Smith also Had Several Teeth Knocked Out

"This is the best way to keep our customers safe and humanely take care of the cats, which have grown in numbers," the real estate giant's Jennifer Maisch told the Florida Keys Free Press earlier on May 1st. (See "Group Pursues Non-Lethal Feral Cat Control.") "We're also hoping that the feeding stations will dissuade people from just throwing food down to feed the cats."

The trapping effort at Tradewinds has been aided by pet store Keys Kritters at 100636 the Overseas Highway which is offering some of the cats to the public for adoption. The UKHS has taken in an undetermined number of kittens that have been, for one reason or another, taken away from their mothers and, presumably, have to be bottle-fed.

HACC has reportedly performed some sterilizations for Casting for Cats while the Fleming Foundation of parts unknown has donated an unspecified amount of money to the effort. Huge concerns remain unaddressed, however.

The most pressing of which is the presence of such as large number of abandoned cats in a locale with a population of just slightly more than ten-thousand souls. Clearly an initiative that includes, inter alia, a public outreach program, on demand sterilizations, and a much greater emphasis upon adoptions is direly needed.

"It's not the cats' fault they're here," Sharon Mahoney-Ellenwood of Casting for Cats correctly deduced for the Florida Keys Free Press on May 1st. "Part of this is humans not taking care of their animals."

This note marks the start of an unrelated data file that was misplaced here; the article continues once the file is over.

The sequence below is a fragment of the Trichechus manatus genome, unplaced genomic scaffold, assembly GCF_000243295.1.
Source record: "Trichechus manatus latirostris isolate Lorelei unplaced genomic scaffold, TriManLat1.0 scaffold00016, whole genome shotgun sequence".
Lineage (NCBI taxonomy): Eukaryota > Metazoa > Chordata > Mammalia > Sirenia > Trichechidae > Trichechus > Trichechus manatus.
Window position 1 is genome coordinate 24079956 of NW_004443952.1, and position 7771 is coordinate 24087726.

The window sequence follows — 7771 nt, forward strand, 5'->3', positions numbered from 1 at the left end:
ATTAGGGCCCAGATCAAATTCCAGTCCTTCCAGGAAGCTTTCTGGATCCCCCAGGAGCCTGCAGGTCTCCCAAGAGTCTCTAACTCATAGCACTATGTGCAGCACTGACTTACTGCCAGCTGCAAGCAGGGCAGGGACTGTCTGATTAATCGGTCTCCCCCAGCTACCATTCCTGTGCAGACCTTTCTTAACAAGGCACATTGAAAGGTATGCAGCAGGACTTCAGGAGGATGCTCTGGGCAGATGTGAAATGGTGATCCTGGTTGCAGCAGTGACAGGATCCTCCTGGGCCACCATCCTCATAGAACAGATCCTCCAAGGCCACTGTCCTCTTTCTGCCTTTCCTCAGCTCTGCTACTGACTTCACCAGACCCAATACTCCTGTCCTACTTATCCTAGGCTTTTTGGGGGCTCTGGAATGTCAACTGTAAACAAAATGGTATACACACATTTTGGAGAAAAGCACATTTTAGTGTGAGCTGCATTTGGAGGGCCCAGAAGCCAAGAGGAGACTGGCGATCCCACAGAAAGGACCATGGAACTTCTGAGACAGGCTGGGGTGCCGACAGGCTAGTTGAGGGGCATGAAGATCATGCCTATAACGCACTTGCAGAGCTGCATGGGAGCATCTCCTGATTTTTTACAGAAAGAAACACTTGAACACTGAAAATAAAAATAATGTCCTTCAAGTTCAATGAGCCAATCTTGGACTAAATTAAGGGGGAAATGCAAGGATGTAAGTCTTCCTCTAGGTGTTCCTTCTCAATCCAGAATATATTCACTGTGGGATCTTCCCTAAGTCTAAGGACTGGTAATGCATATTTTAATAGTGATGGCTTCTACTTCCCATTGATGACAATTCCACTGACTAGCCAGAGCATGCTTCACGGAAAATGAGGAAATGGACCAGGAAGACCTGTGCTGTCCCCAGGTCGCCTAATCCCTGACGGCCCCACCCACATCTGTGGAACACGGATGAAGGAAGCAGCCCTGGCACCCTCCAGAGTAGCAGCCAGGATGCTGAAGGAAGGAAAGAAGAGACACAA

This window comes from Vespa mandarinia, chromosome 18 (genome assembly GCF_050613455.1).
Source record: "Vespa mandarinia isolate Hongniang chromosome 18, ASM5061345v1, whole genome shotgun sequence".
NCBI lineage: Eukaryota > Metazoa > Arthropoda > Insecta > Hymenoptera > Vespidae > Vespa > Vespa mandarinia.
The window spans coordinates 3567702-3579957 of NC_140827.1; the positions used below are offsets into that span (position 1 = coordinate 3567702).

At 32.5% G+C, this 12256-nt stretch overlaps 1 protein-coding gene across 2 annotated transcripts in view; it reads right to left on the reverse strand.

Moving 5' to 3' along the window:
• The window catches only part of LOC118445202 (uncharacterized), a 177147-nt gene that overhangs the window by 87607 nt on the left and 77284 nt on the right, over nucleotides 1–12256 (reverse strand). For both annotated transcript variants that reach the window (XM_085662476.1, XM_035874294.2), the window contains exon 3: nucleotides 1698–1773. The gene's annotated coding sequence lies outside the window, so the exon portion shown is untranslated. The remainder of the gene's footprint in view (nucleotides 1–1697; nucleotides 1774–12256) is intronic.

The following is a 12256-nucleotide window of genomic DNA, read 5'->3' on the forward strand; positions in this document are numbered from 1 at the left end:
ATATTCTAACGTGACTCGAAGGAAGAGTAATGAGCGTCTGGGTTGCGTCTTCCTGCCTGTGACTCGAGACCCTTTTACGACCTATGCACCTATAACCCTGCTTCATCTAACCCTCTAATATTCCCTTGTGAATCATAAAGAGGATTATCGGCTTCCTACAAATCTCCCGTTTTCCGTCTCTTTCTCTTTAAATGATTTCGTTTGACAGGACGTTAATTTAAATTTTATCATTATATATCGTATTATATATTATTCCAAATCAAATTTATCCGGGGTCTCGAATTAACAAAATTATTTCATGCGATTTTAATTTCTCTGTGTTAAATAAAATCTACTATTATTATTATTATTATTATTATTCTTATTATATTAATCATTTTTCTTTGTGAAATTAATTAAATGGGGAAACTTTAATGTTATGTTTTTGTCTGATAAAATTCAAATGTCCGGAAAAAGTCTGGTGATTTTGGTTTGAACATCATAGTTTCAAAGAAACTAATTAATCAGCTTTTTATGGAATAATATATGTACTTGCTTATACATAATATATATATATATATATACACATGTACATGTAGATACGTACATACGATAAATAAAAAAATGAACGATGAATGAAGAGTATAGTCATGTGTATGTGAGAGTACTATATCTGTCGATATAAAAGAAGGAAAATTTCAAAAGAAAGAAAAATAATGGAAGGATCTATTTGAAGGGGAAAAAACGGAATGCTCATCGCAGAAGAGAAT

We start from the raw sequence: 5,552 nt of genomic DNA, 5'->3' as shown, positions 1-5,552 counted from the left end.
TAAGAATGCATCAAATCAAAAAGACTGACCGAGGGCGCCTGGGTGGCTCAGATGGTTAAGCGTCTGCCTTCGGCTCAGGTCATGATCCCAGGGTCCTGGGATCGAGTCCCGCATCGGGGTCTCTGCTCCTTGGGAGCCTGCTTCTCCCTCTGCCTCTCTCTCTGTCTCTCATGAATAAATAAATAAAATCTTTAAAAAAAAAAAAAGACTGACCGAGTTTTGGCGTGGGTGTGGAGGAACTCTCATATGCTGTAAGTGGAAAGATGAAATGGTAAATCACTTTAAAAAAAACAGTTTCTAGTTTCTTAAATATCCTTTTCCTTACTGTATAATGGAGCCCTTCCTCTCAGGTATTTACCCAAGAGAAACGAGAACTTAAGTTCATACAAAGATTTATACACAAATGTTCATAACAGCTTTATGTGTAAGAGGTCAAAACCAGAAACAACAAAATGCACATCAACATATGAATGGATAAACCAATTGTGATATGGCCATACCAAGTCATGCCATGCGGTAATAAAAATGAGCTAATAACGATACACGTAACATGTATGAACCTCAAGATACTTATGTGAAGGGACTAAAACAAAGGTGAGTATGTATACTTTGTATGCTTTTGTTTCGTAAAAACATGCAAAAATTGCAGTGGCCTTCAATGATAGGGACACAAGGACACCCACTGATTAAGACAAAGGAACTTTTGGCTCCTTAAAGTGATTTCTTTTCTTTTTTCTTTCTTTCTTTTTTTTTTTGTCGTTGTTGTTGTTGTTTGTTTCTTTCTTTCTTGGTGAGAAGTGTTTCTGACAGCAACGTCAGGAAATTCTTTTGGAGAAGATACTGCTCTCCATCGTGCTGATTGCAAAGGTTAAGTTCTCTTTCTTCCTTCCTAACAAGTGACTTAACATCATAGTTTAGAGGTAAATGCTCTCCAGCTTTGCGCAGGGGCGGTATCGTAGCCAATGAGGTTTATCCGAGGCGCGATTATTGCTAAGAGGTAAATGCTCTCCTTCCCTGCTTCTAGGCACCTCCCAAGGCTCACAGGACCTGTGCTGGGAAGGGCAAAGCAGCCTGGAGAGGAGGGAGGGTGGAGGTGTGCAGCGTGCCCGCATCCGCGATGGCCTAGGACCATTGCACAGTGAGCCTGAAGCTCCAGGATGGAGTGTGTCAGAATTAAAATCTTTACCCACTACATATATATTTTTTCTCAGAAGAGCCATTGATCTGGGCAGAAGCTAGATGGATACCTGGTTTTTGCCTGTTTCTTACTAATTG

Getting to the bottom of the homeless cat conundrum in Key Largo as well as elsewhere in the Florida Keys remains, however, a sticky wicket. For example, although Mahoney-Ellenwood insists that TNR has succeeded in Marathon, eighty-one kilometers north of Key West, and Islamorada, it and Casting for Cats most assuredly failed those cats that used to live at Winn-Dixie.

That in turn segues into the disturbing question of exactly how many cats and kittens are being quietly liquidated every day in Key Largo, Islamorada, and at other locales throughout the Keys. Furthermore, even though divine retribution is largely a figment of the imagination, it nevertheless is pleasing to know that Winn-Dixie and its god-rotten Chek® cola are now themselves floundering on the rocks. (See Business Insider, March 27, 2018, "Winn-Dixie Is Closing Almost One-Hundred Stores as Its Parent Company Files for Bankruptcy -- See If Your Store Is on the List.")

Overall, supermarket chains are notorious for nakedly exploiting, neglecting, and killing cats. (See Cat Defender post of April 24, 2019 entitled "The Life, Times, and Tragic Demise of a Supermarket Cat: Brutus of Morrisons, 2009-2017.")